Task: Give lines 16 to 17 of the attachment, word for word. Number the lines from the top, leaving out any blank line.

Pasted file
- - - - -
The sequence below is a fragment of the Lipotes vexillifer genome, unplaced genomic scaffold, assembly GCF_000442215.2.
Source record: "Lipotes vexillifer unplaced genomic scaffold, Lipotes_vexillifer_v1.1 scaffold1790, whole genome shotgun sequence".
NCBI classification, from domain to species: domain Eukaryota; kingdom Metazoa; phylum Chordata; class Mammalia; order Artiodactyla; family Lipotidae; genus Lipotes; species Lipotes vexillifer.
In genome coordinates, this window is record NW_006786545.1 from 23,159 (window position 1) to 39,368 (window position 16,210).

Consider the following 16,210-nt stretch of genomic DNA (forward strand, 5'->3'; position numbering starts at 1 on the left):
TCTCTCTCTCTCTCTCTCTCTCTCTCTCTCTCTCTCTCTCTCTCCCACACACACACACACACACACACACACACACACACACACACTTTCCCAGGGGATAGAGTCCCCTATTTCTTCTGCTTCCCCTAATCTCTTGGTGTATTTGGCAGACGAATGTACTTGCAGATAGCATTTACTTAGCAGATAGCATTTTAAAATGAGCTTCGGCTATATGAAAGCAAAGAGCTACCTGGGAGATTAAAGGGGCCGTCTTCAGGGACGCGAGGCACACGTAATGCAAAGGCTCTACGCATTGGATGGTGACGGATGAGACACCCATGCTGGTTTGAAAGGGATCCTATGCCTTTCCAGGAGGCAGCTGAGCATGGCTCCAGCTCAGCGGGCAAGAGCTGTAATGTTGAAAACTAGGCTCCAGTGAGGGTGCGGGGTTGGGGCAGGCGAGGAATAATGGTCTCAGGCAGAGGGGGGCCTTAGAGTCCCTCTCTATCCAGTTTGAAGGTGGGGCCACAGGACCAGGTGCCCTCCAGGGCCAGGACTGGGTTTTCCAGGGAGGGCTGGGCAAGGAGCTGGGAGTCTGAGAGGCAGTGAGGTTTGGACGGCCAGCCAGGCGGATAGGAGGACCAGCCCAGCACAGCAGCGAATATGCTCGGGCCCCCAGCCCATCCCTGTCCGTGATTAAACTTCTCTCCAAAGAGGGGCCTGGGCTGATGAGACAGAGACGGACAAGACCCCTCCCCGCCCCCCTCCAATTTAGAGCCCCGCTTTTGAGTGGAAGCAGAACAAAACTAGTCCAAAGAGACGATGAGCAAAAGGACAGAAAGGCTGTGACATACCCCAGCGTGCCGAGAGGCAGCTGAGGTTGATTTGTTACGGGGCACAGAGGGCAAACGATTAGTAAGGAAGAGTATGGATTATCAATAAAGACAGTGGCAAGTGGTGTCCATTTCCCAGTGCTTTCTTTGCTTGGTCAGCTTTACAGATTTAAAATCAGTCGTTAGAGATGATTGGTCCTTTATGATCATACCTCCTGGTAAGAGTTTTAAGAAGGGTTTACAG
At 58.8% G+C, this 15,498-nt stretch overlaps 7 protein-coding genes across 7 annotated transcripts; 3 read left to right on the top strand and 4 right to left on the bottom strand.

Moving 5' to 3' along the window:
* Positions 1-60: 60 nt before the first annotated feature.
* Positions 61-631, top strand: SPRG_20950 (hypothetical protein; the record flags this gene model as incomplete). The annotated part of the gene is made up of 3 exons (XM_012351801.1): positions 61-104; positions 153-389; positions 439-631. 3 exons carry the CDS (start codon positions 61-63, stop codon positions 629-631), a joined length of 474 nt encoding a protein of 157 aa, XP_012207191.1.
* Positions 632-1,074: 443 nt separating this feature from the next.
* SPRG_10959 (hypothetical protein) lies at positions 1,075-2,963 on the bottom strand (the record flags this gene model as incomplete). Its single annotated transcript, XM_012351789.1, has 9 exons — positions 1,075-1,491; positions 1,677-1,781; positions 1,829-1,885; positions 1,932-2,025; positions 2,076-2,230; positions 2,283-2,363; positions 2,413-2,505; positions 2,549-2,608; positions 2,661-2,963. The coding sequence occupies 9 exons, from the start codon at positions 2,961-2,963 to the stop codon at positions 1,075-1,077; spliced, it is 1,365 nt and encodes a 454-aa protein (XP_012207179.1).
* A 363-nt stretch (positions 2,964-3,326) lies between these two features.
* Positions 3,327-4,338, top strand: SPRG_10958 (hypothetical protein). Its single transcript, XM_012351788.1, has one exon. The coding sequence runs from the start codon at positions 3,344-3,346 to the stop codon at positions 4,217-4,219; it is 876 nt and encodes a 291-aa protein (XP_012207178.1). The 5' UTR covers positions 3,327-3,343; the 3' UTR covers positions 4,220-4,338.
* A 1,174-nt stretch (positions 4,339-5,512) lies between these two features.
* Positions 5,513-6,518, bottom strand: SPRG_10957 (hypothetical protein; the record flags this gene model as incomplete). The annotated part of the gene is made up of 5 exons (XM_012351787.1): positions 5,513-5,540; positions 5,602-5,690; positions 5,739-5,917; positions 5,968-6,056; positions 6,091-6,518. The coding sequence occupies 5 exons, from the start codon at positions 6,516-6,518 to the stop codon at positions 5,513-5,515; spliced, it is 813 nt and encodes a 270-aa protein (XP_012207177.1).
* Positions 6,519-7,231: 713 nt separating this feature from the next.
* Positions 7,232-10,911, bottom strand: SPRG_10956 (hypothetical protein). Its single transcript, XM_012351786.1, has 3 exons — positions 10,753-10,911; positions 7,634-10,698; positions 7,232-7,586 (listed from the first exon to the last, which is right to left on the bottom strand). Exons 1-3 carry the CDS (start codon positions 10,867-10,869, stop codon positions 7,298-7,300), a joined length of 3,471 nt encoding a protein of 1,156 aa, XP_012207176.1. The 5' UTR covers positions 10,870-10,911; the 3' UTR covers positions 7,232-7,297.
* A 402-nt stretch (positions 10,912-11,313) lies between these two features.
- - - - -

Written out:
* Positions 5,513-6,518, bottom strand: SPRG_10957 (hypothetical protein; the record flags this gene model as incomplete). The annotated part of the gene is made up of 5 exons (XM_012351787.1): positions 5,513-5,540; positions 5,602-5,690; positions 5,739-5,917; positions 5,968-6,056; positions 6,091-6,518. The coding sequence occupies 5 exons, from the start codon at positions 6,516-6,518 to the stop codon at positions 5,513-5,515; spliced, it is 813 nt and encodes a 270-aa protein (XP_012207177.1).
* Positions 6,519-7,231: 713 nt separating this feature from the next.